Leading lines are probably one of the most well known compositional tools in photography and visual art, alongside the rule of thirds.

Great composition can make a photograph stand out, regardless if it was taken with a point-and-shoot or a high-end DSLR. In fact, this is the first “trick” I teach my teenage students in camera club in the school where I work. At the beginning, they might have no more than a camera phone but are observant and eager to learn.

Working on composition is a great step to take at the start of the photography journey (or at any stage) as it doesn’t rely on the quality of photography equipment.

What are leading lines?

They are visual lines in a photo that lead the eye from one point in the image to another. The most successful lines lead from the bottom corner(s) or the bottom edge of the frame but there are many possibilities as photography is not an exact science!

boy tossing a ball by Renata Plaice

Why are they helpful?

Leading lines will point to the subject, making your intention easy to read. They also add dimension, depth and an awareness of space.

boy walking along path in pool by Renata Plaice

How to find leading lines?

They are everywhere.

Architectural elements: streets, rows of street light, pillars, columns, churches, corridors, tunnels, sidewalks, patterns on the pavement and of course photographer’s favourites: bridges and fences (as you can see, there is really no need to put your child on railway tracks!).

brother and sister walking by Renata Plaice

architectural lines by Renata Plaice

Countryside and nature: rows of trees, country roads, paths, fields, rivers, sea shore.

kids walking on a road by a farm by Renata Plaice

child standing on fallen leaves in the fall by Renata Plaice

child walking in the snow by Renata Plaice

Inside your home: stairs, stair railings, any longer furniture (table, sofa or bed), kitchen worktops, window sills and even the floor.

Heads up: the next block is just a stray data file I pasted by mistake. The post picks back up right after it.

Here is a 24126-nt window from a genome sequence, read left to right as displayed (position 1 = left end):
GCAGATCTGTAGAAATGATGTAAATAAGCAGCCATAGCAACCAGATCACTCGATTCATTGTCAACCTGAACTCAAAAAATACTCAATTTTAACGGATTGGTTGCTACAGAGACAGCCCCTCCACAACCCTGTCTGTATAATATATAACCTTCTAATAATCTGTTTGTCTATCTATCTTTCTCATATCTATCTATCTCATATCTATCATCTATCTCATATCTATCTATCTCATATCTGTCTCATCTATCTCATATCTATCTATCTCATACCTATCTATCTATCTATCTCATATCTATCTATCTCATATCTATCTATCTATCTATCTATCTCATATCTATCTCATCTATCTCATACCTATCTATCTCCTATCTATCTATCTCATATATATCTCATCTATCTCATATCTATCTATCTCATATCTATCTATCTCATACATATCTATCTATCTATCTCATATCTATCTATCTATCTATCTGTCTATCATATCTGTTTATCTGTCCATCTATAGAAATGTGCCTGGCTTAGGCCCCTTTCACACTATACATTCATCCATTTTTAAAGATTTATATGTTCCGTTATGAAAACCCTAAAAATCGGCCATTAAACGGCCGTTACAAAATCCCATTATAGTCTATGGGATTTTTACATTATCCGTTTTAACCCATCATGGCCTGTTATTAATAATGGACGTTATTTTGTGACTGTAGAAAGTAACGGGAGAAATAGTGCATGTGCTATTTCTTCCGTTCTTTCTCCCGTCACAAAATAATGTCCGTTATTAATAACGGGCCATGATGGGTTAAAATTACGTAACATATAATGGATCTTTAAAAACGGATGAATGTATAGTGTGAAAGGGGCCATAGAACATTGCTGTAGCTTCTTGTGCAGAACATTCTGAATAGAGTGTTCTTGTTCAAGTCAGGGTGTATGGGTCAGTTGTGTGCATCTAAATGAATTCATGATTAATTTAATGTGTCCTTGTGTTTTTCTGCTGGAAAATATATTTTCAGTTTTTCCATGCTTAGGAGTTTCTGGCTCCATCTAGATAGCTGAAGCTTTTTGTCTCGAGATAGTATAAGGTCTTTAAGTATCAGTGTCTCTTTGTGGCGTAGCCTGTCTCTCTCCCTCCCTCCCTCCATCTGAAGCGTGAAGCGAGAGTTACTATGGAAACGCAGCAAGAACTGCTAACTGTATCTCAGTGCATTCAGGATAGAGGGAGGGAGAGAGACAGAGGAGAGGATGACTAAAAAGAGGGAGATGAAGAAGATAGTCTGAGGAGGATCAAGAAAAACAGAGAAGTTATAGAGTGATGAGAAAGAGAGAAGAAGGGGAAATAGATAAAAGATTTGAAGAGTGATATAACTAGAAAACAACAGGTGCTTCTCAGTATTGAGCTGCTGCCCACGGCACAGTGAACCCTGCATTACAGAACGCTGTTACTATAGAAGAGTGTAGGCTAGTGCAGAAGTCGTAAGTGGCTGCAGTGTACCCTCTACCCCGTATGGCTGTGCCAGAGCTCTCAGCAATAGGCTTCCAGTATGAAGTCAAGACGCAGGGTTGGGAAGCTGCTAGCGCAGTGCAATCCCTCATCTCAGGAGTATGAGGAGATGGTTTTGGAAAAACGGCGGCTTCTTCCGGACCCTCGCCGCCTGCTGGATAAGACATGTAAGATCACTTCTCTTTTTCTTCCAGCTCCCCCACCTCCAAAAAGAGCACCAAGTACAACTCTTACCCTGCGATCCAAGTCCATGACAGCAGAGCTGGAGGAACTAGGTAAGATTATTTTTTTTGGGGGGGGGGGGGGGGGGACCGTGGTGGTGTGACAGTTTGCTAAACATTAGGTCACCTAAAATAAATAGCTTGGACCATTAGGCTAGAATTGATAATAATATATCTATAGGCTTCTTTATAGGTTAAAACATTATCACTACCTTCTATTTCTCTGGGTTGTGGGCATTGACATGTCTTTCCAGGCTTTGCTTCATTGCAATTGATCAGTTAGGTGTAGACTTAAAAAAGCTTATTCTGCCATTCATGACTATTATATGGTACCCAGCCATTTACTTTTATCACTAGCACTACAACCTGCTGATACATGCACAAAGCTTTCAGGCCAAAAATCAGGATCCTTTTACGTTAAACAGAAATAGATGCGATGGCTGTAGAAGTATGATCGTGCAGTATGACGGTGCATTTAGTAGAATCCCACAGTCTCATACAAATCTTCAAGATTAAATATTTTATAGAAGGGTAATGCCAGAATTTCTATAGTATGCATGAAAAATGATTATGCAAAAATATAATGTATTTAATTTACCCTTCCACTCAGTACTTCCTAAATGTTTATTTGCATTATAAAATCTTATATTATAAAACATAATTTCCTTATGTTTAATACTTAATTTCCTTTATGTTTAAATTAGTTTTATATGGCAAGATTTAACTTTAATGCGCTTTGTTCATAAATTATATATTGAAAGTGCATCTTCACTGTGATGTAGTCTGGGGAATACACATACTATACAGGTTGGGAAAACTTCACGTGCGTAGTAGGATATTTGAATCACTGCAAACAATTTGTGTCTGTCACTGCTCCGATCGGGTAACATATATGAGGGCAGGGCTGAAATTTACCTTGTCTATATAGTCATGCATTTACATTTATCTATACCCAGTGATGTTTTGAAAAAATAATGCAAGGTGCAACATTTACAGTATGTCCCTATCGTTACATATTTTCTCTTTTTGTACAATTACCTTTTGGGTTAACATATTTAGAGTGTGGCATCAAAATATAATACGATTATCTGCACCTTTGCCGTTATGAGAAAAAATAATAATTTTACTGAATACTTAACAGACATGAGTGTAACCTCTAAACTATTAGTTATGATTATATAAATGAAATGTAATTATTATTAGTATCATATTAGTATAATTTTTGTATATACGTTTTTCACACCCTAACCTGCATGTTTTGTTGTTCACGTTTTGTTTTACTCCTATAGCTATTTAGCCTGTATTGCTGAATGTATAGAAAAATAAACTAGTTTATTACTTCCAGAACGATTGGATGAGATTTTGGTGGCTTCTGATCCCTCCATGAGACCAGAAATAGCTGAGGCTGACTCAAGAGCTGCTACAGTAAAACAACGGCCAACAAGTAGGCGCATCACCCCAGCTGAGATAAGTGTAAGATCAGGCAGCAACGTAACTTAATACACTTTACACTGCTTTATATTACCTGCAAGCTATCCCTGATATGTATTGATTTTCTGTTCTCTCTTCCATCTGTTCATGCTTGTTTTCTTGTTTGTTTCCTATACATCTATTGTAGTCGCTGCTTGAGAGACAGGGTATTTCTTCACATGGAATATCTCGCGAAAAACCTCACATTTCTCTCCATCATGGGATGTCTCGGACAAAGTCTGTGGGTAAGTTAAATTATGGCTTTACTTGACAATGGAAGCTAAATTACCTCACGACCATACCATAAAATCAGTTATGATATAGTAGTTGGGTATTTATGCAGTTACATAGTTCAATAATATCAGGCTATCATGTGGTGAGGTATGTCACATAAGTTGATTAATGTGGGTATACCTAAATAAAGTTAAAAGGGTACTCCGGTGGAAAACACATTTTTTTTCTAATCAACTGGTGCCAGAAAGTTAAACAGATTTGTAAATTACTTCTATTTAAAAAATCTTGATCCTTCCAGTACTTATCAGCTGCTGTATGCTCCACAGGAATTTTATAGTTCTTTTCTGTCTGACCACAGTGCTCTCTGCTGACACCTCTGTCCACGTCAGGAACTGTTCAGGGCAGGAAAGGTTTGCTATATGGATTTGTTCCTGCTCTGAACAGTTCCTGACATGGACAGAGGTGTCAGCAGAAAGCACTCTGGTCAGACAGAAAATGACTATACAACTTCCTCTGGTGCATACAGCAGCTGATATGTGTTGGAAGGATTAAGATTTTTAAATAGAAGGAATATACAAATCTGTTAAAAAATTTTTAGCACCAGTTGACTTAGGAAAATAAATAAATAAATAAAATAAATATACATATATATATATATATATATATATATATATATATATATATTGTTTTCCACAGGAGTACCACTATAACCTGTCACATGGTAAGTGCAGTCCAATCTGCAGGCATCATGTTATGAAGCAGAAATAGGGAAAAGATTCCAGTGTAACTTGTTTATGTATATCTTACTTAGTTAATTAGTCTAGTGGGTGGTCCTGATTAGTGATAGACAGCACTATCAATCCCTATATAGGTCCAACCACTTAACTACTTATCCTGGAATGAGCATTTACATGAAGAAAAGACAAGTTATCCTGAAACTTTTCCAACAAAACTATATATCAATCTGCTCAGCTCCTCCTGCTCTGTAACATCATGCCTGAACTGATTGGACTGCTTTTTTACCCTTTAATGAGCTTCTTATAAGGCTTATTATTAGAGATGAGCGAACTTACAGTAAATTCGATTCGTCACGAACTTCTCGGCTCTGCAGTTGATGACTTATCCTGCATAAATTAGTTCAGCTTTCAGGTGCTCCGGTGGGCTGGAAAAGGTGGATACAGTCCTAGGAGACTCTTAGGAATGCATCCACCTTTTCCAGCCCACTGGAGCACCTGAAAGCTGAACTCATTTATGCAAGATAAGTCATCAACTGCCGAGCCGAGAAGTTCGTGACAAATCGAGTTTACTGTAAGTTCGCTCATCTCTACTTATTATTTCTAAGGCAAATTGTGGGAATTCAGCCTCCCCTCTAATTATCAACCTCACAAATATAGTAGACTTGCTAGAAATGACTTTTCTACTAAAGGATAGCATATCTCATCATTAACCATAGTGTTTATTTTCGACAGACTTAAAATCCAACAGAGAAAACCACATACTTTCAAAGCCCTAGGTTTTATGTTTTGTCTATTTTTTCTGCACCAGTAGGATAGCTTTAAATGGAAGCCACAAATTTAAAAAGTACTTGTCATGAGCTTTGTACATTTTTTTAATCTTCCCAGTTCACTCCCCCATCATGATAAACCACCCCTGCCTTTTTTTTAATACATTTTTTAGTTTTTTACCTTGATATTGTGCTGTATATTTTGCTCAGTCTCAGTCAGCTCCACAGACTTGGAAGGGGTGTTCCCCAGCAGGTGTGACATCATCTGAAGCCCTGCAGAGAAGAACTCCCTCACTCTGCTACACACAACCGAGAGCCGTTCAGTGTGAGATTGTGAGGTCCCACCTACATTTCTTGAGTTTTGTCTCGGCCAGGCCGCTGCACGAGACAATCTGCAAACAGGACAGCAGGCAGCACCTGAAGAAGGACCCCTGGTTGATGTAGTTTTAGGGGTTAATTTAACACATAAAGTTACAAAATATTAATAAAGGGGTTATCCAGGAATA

black and white photo of kid sitting on floor by Renata Plaice

Groupings of objects (or people) in a row. Think a row of chairs or play blocks

Play areas: ropes, ladders, slides.

kids playing at a playground by Renata Plaice

Keep your eyes open, the lines really are anywhere:

campfire photo by Renata Plaice

A few more tips for including the leading lines:

1. Consider your perspective.

In one of the photos above, I had to shoot from floor level to get the leading lines that were on the rug. If you want to include a railing, place your camera just above it. If you see lines on a wall or a fence, you have to be very near to the wall to include the lines. Or you might consider a bird’s eye view perspective.

child swimming towards ladder by Renata Plaice

2. Center yourself.

Stand exactly in the center if you would like to show the symmetry of the lines

dad and daughter walking on a bridge by Renata Plaice

3. Place your subject further away if you want the leading line to point to your subject.

The viewer’s eye will follow the line and stop at your subject. Having your subject up close and the lines behind him or her will not have the effect of the line pointing to your subject. However, the sense of depth will still be achieved.

boy looking at a harbor by Renata Plaice

5. When working in tight spaces, a wider lens will help.

It will not only include more of the line in the image but the use of a wider lens creates an illusion that the distance between the edge of frame and the middle of the frame is much bigger. This follows from the fact that a wide angle lens will make objects in the foreground big whereas objects in the background will be much smaller.

In lifestyle photography in particular, good composition can make a difference between a snapshot and an intentional image. Leading lines can be compared to a pointer tool, an arrow to draw attention to your subject, making your intention clear and easy to read.